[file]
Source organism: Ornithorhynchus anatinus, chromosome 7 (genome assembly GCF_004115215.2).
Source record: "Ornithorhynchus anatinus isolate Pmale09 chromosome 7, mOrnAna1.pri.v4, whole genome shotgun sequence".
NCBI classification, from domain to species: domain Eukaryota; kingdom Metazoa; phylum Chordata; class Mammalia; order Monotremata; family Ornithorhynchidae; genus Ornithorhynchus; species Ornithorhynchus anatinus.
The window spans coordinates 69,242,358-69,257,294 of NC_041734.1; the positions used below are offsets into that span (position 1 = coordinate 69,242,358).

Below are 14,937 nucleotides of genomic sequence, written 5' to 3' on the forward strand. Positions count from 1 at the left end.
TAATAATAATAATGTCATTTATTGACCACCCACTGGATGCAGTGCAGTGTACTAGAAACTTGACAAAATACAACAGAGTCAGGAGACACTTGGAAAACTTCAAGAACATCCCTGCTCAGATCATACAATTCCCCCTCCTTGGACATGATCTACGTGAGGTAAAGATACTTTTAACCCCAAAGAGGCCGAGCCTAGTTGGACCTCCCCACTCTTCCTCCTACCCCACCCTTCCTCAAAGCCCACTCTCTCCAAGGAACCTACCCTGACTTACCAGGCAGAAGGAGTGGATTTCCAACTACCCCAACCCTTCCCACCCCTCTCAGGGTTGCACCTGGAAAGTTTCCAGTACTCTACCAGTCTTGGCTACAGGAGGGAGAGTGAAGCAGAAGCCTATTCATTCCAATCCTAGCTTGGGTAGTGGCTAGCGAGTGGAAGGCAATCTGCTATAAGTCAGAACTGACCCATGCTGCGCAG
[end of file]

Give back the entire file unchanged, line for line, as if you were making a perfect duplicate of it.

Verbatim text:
Source organism: Ornithorhynchus anatinus, chromosome 7 (genome assembly GCF_004115215.2).
Source record: "Ornithorhynchus anatinus isolate Pmale09 chromosome 7, mOrnAna1.pri.v4, whole genome shotgun sequence".
NCBI classification, from domain to species: domain Eukaryota; kingdom Metazoa; phylum Chordata; class Mammalia; order Monotremata; family Ornithorhynchidae; genus Ornithorhynchus; species Ornithorhynchus anatinus.
The window spans coordinates 69,242,358-69,257,294 of NC_041734.1; the positions used below are offsets into that span (position 1 = coordinate 69,242,358).

Below are 14,937 nucleotides of genomic sequence, written 5' to 3' on the forward strand. Positions count from 1 at the left end.
TAATAATAATAATGTCATTTATTGACCACCCACTGGATGCAGTGCAGTGTACTAGAAACTTGACAAAATACAACAGAGTCAGGAGACACTTGGAAAACTTCAAGAACATCCCTGCTCAGATCATACAATTCCCCCTCCTTGGACATGATCTACGTGAGGTAAAGATACTTTTAACCCCAAAGAGGCCGAGCCTAGTTGGACCTCCCCACTCTTCCTCCTACCCCACCCTTCCTCAAAGCCCACTCTCTCCAAGGAACCTACCCTGACTTACCAGGCAGAAGGAGTGGATTTCCAACTACCCCAACCCTTCCCACCCCTCTCAGGGTTGCACCTGGAAAGTTTCCAGTACTCTACCAGTCTTGGCTACAGGAGGGAGAGTGAAGCAGAAGCCTATTCATTCCAATCCTAGCTTGGGTAGTGGCTAGCGAGTGGAAGGCAATCTGCTATAAGTCAGAACTGACCCATGCTGCGCAG